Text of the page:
It’s no secret that Ethereum—and its smart contracts—has literally revolutionized applications. However, the launch of Cryptokitties has raised more controversies regarding the future of Ethereum protocol. The Ethereum protocol was once viewed as a perfect replacement for Bitcoin. But at these rates of network jamming, users are becoming cynical.
While I am not a futurist, one thing is certain: there are tell-tale signs of Ethereum fracture. Amidst all the hype and uncertainties about the scaling problem, it’s only proper for you to continue speculating before investing in Cryptokitties.
Featured image courtesy of Shutterstock.
Uncertainty in Saudi Arabia as Dozens of Princes are Arrested
Just a few days back we were impressed by the steps taken by the Saudi Crown Prince Mohammed bin Salman. He played a major role in allowing women to drive and in allowing women to attend sports events from next year. He, then, announced the construction of a hi-tech city ‘NEOM’, which was a move to generate additional income for Saudi Arabia and wean the economy away from its dependency on oil.
- Crown Prince Mohammed bin Salman cracks down on corruption
- Dozens of Prince, former ministers, business executives and government officials arrested
- A move widely looked as consolidation of power
- Uncertainty has increased
- We withdraw our previous recommendation of buying the ETF KSA
We expect crude oil prices to rally in 2018, which should benefit the oil-rich Kingdom in the short-term. As both the short-term and the long-term picture started to improve, we expected Saudi Arabia to make a quick recovery. In order to benefit from this, we had recommended a long position in KSA iShares MSCI Saudi Arabia Capped ETF, which has a significant exposure to Saudi Arabia. However, the events of the last few days have forced us to reassess our call.
The Rise of the Crown Prince
Prince Salman, also known as MBS was an obscure figure just a few years back. However, since his father King Salman ascended the throne, he has quickly risen in stature. In June of this year, the King named Salman as the crown prince and removed the then existing Crown Prince Mohammed bin Nayef of all his duties by a royal decree.
This move cleared the way for MBS to ascend the throne if the octogenarian King Salman abdicated his throne. With power in his hands, it was expected that the new Crown Prince will implement his Vision 2030 plan with ease. However, last week, MBS made an aggressive move to consolidate his power further.
On Saturday, the King formed a new anti-corruption committee with the Crown Prince as its head. Within hours of its formation, the committee arrested 11 princes, 4 former ministers and hundreds of high ranking officials on allegations of corruption. They are being housed at Riyadh Ritz-Carlton, which has been closed for outside public.
The Saudi Council of Ministers said that the arrests were ““based on specific evidence of criminality and acts that were intended criminal transgressions and resulted in unlawful gain.”
However, experts believe that with this move, the Crown Prince wants to purge all rivals and fire a warning shot at any other possible dissidents.
Will this move ensure that Saudi Arabia stays corruption free?
Unlikely. In Saudi Arabia, the royal clan is more or less above the law. The sources of their income are never revealed and for years they have enjoyed government patronage in various businesses.
Even the current purge is unlikely to reach the royal family members who are loyal to MBS.
In fact, in 2016, MBS had purchased a 440-foot yacht priced more than $500 million. Neither has he disclosed the source of his funds nor will be asked about it.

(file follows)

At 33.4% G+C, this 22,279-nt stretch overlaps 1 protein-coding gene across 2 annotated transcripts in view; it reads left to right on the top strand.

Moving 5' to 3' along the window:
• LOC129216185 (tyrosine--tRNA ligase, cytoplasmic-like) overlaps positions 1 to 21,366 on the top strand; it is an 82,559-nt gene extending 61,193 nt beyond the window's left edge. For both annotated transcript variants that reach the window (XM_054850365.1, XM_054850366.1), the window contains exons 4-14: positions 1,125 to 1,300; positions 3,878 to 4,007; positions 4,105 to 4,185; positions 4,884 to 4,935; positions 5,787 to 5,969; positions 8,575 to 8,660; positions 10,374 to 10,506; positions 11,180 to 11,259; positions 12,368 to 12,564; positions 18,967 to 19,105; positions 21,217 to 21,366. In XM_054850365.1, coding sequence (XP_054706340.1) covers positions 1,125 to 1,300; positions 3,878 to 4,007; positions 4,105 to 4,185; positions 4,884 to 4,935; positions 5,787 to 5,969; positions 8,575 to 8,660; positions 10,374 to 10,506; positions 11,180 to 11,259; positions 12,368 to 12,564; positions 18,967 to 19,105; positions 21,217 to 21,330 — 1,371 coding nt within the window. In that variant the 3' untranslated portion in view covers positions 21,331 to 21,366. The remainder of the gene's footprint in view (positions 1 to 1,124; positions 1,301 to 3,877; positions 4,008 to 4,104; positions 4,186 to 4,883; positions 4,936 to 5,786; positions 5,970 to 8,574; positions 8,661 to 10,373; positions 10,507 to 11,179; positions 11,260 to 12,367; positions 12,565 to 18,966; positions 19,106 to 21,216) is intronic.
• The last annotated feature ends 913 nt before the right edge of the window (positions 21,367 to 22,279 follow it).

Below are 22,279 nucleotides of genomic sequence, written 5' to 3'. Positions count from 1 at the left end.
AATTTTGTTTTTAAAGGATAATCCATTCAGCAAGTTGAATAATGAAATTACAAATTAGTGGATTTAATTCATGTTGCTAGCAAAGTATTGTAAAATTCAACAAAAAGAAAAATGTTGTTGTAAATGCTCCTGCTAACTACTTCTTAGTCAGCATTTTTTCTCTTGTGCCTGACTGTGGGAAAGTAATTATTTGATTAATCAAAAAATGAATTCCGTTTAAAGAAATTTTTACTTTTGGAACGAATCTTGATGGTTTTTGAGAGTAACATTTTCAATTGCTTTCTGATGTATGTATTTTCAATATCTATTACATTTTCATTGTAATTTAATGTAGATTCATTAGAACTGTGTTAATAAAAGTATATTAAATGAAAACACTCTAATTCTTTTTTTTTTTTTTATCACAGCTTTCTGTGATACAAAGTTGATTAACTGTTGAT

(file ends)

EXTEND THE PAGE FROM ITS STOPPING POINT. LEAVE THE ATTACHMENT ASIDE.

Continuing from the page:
The recent anti-corruption drive will only shift the power from his rivals to the members who are close to the Crown Prince.
Young Saudi population in support of the anti-corruption drive
The Saudi millennials are likely to support the arrests. They have long despised the unwritten immunity extended to the royal family. The current move offers a confidence that no one is above the law and it will benefit the nation in the long-term.
Absence of opposition is not a positive development
The Crown Prince has stated that he will steer the nation towards a moderate version of Islam, unlike his predecessors who have followed the hardline. With most of his rivals arrested, decision making can become faster and will help MBS to push aggressive reforms.
However, the involvement of Saudi Arabia in Yemen, the aggressive confrontation with Iran, and the boycott of Qatar have all been inappropriate decisions taken by MBS. With no opposition in future, he may make a blunder that can be detrimental to the nation and also to the region.
Investors are Likely to Be Wary
Vision 2030 can be successful only with the support of the private sector. With some of the top businessmen like billionaire Prince Alwaleed bin Talal, chairman of investment firm Kingdom Holding; Amr al-Dabbagh, chairman of builder Red Sea International; and Nasser bin Aqeel al-Tayyar, founder of Al Tayyar Travel arrested, their businesses are likely to be affected.
Additionally, the foreign investors are unlikely to be interested in projects until this whole drama comes to an end. This can delay many existing projects.
The royal unity will be tested
For the past many decades, power has been divided among the various branches of the Saudi royal family. This has kept them together.
However, the recent purge is unlikely to go down well with the royal clan. Though voices may be silenced now out of fear, it is likely to rear its head sometime in the future. A bloody coup or power struggle can’t be ruled out.
We don’t want to invest in uncertainty
Considering the uncertainty, we would like to withdraw our recommendation to invest in the future growth of Saudi Arabia. The risks far outweigh the potential benefits. We shall keep a close eye on the developments and reassess our call if things change for the better. For now, please don’t invest in the ETF KSA.
Will the Princes park their wealth in cryptocurrencies
Thousands of bank accounts have been frozen in this anti-corruption drive. Saudi Arabia’s attorney-general Sheikh Saud Al Mojeb has said that the current exercise is only Phase one. So, we may expect more such drives in the future, especially if MBS faces any opposition to his decisions.
The combined wealth of the persons who have been arrested totals more than $33 billion. The remaining members of the royal family and wealthy businessmen are likely to remain on the edge. Considering the situation, it is reasonable to expect at least some money to find its way into cryptocurrencies.
Featured image courtesy of Shutterstock.